Questions about the Webster Technique (Pathways for Family Wellness):

Doctors: to attend a Proficiency Workshop, visit our schedule for Seminars:

Dr. Jeanne Ohm's "Perinatal Care" seminar offers Webster Certification:

Expecting mothers are welcome to join either of these Facebook groups:
Birthing: (more holistic)
Pregnant Moms Due this Year: (more mainstream)


Reasons to Skip Swaddling

By Wendy Priesnitz for Natural Child Magazine
Shared with permission.

The practice of wrapping newborn infants tightly in blankets that restrict movement of their limbs is an ancient one, happening even before Biblical times. Its popularity has ebbed and flowed, but it is still routinely practiced in many hospitals, and is making a comeback among some parents, either in the form of a tight blanket that holds the baby’s arms and legs straight, or a looser form of wrapping that keeps the arms free. There are, increasingly, commercial “baby swaddles” and other swaddling paraphernalia, as well as YouTube videos to teach parents how to swaddle correctly.

Swaddling is done for many reasons, including warmth, the prevention of scratching, and to calm crying and fussiness in hospital nurseries and at home. Unfortunately, swaddling seems to conflict with the emotional care that is the basis of attachment parenting and other conscious ways of being with children, in addition to having some physical problems. Here are some reasons not to swaddle your newborn.

1. A baby cries for a reason and the parent’s job is to quickly determine the reason for the cry and solve the problem with milk, attention, pain relief, motion, a dry diaper, a temperature change, or whatever is required – with the priority on fixing the situation, not on stopping the noise. Wrapping an infant up tightly might lessen her crying, but it might also make her feel abandoned and stressed, rather than relaxed and content.

2. Swaddling leads newborns to sleep more and deeper. That will provide a welcome respite for tired parents, but it will also interfere with skin-to-skin bonding, and lessen the frequency of feeding, slowing weight gain and increasing dehydration.

3. Swaddled babies look so warm and cozy. However, they can become dangerously overheated – not only because of the effect of the blanket, but because they can’t wave their arms and legs around to cool themselves off.

4. Babies need skin-to-skin contact. Those who don’t get it feel profound stress. Skin-to-skin contact can also reduce the stress of being born. As well as helping regulate a newborn’s temperature, skin-to-skin contact also helps stabilize his breathing, hormone levels, and heart rate.

5. One purpose of swaddling is to soothe the newborn by reminding her of the womb. However, a fetus has freedom of movement in utero that is not possible when swaddled. Her post-birth freedom to wiggle toes and fingers (and put them in her mouth) and wave arms and legs is part of the developmental process and helps develop both muscle control and the nervous system. Recent studies have shwon that movement helps improve cognitive functioning in people of all ages, and infants are at a stage of rapid cognitive development. They can't explore how their bodies work when swaddled. 

6. Swaddling has been implicated in Sudden Infant Death Syndrome (SIDS). (It’s also believed by some that swaddling lowers the risk of SIDS because it prevents a baby from rolling onto his stomach, which has been linked to SIDS, and prevents him from covering his face with a blanket as he squirms.) While a swaddled newborn might stay in the position in which he was laid down, older swaddled babies have been known to flip themselves over and get stuck in the face-down position. Overheating has also been linked to SIDS.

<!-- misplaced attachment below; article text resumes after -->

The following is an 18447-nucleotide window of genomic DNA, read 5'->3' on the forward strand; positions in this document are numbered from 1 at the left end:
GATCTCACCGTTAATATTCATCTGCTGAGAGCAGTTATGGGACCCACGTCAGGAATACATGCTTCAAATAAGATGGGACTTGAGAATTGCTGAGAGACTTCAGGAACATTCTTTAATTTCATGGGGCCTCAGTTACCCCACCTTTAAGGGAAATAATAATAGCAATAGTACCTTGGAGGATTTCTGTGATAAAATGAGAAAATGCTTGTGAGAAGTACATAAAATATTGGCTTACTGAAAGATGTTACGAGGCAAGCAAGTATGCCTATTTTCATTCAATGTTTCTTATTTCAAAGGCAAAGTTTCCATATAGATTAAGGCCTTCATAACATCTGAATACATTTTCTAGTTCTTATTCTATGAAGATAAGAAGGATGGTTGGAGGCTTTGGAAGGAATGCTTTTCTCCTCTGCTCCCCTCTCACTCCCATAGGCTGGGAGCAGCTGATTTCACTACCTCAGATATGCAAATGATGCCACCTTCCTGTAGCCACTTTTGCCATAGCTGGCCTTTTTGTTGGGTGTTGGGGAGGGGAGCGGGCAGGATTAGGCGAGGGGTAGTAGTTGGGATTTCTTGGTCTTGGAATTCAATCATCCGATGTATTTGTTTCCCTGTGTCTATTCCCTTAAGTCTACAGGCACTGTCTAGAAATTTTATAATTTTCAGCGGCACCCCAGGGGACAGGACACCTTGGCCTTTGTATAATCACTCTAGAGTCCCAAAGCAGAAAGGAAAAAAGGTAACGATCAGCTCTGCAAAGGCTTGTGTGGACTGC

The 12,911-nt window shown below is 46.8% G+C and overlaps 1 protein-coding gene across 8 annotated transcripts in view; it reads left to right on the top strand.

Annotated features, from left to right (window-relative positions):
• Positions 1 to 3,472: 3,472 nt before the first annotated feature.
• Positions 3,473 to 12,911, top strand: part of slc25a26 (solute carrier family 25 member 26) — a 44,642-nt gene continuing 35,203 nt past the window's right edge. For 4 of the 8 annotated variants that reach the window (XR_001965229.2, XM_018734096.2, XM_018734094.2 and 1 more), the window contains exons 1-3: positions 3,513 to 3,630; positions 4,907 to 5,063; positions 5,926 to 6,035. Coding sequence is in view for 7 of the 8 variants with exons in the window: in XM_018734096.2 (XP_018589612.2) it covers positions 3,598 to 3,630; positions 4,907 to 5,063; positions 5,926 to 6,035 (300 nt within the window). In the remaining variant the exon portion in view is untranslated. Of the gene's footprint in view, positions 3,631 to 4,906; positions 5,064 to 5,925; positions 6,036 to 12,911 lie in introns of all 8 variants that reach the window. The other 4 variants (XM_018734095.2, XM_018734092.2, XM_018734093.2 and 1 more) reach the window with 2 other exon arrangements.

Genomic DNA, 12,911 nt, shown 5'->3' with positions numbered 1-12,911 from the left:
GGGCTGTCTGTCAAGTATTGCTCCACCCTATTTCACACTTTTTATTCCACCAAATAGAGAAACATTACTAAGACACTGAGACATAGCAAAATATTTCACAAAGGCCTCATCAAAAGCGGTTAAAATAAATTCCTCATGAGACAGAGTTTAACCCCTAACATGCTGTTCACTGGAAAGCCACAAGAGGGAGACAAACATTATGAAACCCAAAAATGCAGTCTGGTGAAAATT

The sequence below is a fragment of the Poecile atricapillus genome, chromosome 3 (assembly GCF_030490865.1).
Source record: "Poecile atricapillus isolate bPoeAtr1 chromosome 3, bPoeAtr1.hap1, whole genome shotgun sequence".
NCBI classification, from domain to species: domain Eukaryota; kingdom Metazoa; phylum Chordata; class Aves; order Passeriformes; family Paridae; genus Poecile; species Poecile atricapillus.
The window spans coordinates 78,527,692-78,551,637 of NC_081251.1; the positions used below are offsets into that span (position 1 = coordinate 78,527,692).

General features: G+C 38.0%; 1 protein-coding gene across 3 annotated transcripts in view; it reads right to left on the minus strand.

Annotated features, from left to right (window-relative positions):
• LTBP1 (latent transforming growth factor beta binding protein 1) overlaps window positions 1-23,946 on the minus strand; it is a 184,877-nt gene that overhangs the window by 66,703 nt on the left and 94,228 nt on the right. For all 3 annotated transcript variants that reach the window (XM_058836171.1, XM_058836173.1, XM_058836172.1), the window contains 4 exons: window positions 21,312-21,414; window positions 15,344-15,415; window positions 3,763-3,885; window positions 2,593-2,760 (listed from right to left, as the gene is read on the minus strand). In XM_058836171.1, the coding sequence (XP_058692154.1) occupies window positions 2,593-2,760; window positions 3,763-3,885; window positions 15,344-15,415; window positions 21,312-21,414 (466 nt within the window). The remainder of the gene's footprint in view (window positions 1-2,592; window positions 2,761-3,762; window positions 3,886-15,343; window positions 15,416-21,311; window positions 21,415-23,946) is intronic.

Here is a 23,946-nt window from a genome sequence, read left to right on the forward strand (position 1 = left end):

7. Swaddling can contribute to dysplasia of the soft hips of newborns, which can lead to problems with the joint later in life. According to the International Hip Dysplasia Institute, “Sudden straightening of the legs to a standing position can loosen the joints and damage the soft cartilage of the socket.”

8. The risk of upper respiratory infections can be increased by the hampered ability to breathe deeply when infants are tightly swaddled. In one study, published in the American Journal of Public Health, the risk of developing respiratory infections increased fourfold in swaddled infants.

One of the swaddlers is advertised in this way: “The first several months of Baby’s arrival can be quite tough on the sturdiest of new parents. The [product] has been proven to greatly extend sleep periods between feedings...allowing Mom and Dad more extended rest, enhanced relaxation, and peace of mind.” I think there are more empathetic ways to soothe our babes.

Wendy Priesnitz is the editor of Natural Child Magazine. She is also the editor of Natural Life Magazine and Life Learning Magazine, the author of twelve books, and a journalist with over 35 years experience. She is the mother of two adult daughters.

Related Reading:

Baby Sleep Resource Page

CoSleeping Group

To witness infant genital cutting: to witness sexual assault

"It is virtually impossible to witness infant genital cutting and not recognize this act as a form of sexual assault." -Danelle Frisbie

The two most common forms of unnecessary infant genital cutting currently in practice in the United States include male circumcision by Gomco Clamp and male circumcision by Plastibell. If you've not previously witnessed how these surgeries take place, often without anesthesia, we invite you to research further, beginning with linked resources and videos below. 

Related Reading: 

The Plastibell Lie

The Perils of Plastibell Circumcision: A Mythical "No Cutting, No Risk" Method

Baby Dies Post Plastibell

Massive Infection Takes Over Body After Plastibell Circumcision

The biggest lie told to parents (a registered nurse speaks)

If this stained circumstraint could talk...

Intact vs. Circumcised Outcome Statistics 

Death From Circumcision

Should I Circumcise? The pros and cons of infant circumcision: